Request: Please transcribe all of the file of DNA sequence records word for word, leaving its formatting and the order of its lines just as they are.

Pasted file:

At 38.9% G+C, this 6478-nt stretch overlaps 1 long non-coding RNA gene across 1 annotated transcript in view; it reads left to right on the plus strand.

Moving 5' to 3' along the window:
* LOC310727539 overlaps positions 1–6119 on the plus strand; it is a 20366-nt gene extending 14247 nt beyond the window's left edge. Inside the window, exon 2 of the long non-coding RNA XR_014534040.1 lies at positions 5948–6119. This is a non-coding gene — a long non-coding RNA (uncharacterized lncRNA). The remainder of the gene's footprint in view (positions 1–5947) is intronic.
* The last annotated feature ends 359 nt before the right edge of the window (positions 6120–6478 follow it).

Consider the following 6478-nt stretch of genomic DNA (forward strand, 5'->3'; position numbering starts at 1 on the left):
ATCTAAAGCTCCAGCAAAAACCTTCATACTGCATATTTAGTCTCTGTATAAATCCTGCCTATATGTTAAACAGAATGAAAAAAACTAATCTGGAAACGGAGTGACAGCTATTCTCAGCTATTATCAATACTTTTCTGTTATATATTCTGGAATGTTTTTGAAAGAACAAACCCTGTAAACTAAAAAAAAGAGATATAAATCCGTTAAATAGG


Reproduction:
At 38.9% G+C, this 6478-nt stretch overlaps 1 long non-coding RNA gene across 1 annotated transcript in view; it reads left to right on the plus strand.

Moving 5' to 3' along the window:
* LOC310727539 overlaps positions 1–6119 on the plus strand; it is a 20366-nt gene extending 14247 nt beyond the window's left edge. Inside the window, exon 2 of the long non-coding RNA XR_014534040.1 lies at positions 5948–6119. This is a non-coding gene — a long non-coding RNA (uncharacterized lncRNA). The remainder of the gene's footprint in view (positions 1–5947) is intronic.
* The last annotated feature ends 359 nt before the right edge of the window (positions 6120–6478 follow it).

Consider the following 6478-nt stretch of genomic DNA (forward strand, 5'->3'; position numbering starts at 1 on the left):
ATCTAAAGCTCCAGCAAAAACCTTCATACTGCATATTTAGTCTCTGTATAAATCCTGCCTATATGTTAAACAGAATGAAAAAAACTAATCTGGAAACGGAGTGACAGCTATTCTCAGCTATTATCAATACTTTTCTGTTATATATTCTGGAATGTTTTTGAAAGAACAAACCCTGTAAACTAAAAAAAAGAGATATAAATCCGTTAAATAGG